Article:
Were a constitution along Lapidian lines to be written, it would need to be explicitly undemocratic and inegalitarian; it would enshrine as a constitutional value the discrimination against non-Jews that, according to the NGO Adalah, already appears in more than sixty-five Israeli laws—as well as in the now-infamous Nation-State Law, which was passed with the status of a Basic Law in 2018. The potential constitution might well begin [with the preamble to a proposed constitution in 1948] “WE, THE JEWISH PEOPLE.

Writing any kind of constitution will, in other words, be no easier now than it was in 1948. The divisions between secular liberals and Orthodox traditionalists on matters of synagogue and state are perhaps felt even more intensely today than during the early years of Israel’s history. Then, secular Jews constituted an overwhelming majority, but rapidly shifting demographics mean that traditionalist and Orthodox Jews are now set to supplant them.

The protests draw some of their sense of desperation from the fear that the secular Israel of old is disappearing. More significantly, though, writing a constitution that does more than simply consecrate the current situation will still mean making the choice that confronted the state’s founding generation: between a genuinely democratic state and one that constitutionally upholds Jewish supremacy.

To start, any serious constitution must ask what the borders of the State of Israel are. Defining its territorial boundaries would require either formally annexing the West Bank or officially designating the settlements as outside Israeli sovereignty. A constitution would also need to define the status of all the Palestinians living under Israeli control. Either the constitution would grant them full equality—and therefore set in motion the dismantling of a vast apparatus of discrimination and unequal land distribution laws—or it would make Israel a de jure apartheid state, not just a de facto one.

Today no centrist or center-left Israeli Jewish leader is prepared to entertain such choices. Yet the right has its own vision for making them. After dismantling the judiciary and eliminating any checks on Jewish majority rule, it aims to annex the West Bank, legally formalize the apartheid regime over the Palestinians living there, and expel those who resist their permanent subjugation.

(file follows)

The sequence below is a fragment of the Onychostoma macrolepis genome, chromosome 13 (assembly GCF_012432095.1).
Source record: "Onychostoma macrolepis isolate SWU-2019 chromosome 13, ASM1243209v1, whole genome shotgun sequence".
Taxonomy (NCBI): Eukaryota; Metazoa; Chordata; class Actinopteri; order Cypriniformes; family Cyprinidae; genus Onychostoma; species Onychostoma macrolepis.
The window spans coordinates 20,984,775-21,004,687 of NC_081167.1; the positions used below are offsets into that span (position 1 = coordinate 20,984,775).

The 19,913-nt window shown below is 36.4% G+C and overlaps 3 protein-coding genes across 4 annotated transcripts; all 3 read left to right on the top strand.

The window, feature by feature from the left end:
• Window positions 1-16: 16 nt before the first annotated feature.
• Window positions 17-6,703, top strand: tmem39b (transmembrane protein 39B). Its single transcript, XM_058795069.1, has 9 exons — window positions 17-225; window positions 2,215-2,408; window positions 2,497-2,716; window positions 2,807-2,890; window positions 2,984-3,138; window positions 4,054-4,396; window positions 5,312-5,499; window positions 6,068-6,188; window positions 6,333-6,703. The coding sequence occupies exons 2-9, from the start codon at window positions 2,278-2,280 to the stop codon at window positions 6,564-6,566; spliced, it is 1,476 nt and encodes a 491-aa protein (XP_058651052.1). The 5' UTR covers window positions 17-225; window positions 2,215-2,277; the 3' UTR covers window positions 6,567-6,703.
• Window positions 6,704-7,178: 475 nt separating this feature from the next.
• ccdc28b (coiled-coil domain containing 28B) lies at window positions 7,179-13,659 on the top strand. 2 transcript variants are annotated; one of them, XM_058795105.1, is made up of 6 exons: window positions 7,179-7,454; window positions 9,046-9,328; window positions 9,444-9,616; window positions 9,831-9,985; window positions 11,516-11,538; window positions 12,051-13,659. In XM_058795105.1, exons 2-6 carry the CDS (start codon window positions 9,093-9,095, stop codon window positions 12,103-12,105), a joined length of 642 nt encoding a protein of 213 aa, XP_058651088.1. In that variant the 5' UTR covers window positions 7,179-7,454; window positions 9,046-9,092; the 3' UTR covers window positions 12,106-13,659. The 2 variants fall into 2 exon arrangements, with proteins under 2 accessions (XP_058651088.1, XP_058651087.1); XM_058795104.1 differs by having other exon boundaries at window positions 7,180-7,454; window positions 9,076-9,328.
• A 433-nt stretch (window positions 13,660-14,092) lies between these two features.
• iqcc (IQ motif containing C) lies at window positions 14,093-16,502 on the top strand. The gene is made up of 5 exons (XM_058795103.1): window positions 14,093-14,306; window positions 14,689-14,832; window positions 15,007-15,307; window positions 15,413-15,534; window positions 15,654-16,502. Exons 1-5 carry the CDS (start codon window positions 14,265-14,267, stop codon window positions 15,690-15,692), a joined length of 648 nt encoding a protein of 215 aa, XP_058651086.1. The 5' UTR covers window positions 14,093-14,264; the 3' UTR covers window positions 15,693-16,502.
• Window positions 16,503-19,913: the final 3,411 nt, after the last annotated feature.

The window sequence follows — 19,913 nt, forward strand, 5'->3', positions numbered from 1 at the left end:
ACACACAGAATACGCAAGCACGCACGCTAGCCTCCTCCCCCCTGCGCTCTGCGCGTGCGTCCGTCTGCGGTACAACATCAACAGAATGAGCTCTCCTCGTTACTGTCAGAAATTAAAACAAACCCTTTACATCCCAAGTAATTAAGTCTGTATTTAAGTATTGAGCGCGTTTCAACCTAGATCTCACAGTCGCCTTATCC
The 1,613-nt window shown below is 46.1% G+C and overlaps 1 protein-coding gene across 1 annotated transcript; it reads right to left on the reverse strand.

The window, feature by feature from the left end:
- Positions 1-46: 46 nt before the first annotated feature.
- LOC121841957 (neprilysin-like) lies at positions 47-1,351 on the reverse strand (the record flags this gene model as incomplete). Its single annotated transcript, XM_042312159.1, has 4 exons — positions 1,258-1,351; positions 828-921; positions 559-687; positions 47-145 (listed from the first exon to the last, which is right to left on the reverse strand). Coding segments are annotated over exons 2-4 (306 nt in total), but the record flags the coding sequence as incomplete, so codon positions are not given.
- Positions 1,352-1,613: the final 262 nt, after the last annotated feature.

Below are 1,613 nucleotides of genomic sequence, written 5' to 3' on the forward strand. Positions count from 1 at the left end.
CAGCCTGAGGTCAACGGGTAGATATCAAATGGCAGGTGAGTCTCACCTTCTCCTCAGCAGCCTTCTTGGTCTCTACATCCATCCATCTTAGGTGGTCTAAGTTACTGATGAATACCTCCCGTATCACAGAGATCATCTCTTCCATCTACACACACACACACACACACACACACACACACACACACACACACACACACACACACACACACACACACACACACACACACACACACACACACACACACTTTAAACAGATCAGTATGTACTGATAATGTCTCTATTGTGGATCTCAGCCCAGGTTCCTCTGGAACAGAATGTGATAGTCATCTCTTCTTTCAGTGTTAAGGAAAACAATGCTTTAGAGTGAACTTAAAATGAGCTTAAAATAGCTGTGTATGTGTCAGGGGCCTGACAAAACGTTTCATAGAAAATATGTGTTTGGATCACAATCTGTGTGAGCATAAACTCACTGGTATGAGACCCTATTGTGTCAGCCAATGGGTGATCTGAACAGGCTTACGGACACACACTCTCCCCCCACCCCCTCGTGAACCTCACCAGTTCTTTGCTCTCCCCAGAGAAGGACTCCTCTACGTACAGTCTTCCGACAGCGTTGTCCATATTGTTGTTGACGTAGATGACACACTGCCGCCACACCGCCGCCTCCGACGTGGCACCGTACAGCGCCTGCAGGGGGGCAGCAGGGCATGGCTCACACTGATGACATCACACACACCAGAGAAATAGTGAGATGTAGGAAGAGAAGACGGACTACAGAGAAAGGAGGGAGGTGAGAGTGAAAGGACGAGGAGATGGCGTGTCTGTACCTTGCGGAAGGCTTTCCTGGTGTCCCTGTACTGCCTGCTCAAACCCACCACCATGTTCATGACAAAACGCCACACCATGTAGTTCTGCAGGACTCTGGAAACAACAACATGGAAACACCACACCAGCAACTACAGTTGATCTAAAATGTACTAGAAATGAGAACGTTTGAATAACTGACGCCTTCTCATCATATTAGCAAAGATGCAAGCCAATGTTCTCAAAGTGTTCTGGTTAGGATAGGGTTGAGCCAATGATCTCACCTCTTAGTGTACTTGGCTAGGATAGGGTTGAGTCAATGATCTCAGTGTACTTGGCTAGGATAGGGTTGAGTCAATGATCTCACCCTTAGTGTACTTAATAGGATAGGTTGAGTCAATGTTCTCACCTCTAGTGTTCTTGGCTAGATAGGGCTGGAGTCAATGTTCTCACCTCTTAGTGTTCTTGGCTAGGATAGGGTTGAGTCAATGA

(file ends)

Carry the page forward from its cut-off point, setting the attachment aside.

Some American observers have compared the situation in Israel to the ongoing debate among left-liberal legal scholars in the United States about the drawbacks of judicial politics, especially after the Dobbs decision: Has relying on the Supreme Court instead of the democratic process hampered the implementation of progressive policies? But if there is any parallel it is not to contemporary America but to the US in the years preceding the Civil War. Then in the United States as in Israel now, the country was divided over who was entitled to fundamental rights and what its founding documents meant—or in Israel’s case, what it means to lack them.

There the parallel stops. While the settler right seeks (as the proslavery camp sought) to solidify a constitutional order premised on the supremacy of the ethno-racial majority, the prodemocracy camp has embraced no call for equality comparable to that made by the American abolitionists. The protesters are largely content with Jewish supremacy as long as it protects liberal freedoms for Jews. What they seem to want is to maintain both the material benefits of that inequality and the self-comforting illusion of democracy.

Requiem for the Supreme Court

That’s the title of an article by Linda Greenhouse, the longtime observer of the Supreme Court for the New York Times. She writes:

They did it because they could.

It was as simple as that.

Greenhouse is no firebrand, but she concludes that the Court’s reactionaries have destroyed “the legitimacy of the Court”.

The title of Jill Filipovic’s article for The Guardian is “It’s time to say it: the US supreme court has become an illegitimate institution”. She writes:

As of 24 June 2022, the US Supreme Court should officially be understood as an illegitimate institution – a tool of minority rule over the majority, and as part of a far-right ideological and authoritarian takeover that must be snuffed out if we want American democracy to survive.

On Friday, in Dobbs v Jackson Women’s Health, the supreme court overruled its nearly 50-year precedent of Roe v Wade, the 1973 case that legalized abortion nationwide. It is difficult to overstate just how devastating this is for pregnant people, for women as a class and for anyone with even a passing interest in individual freedom and equality.

But it’s also devastating for those of us who care quite a bit about American democratic traditions and the strength of our institutions. Because, with this ruling, the Supreme Court has just signaled its illegitimacy – and it throws much of the American project into question. Which means that Democrats and others who want to see America endure as a representative democracy need to act.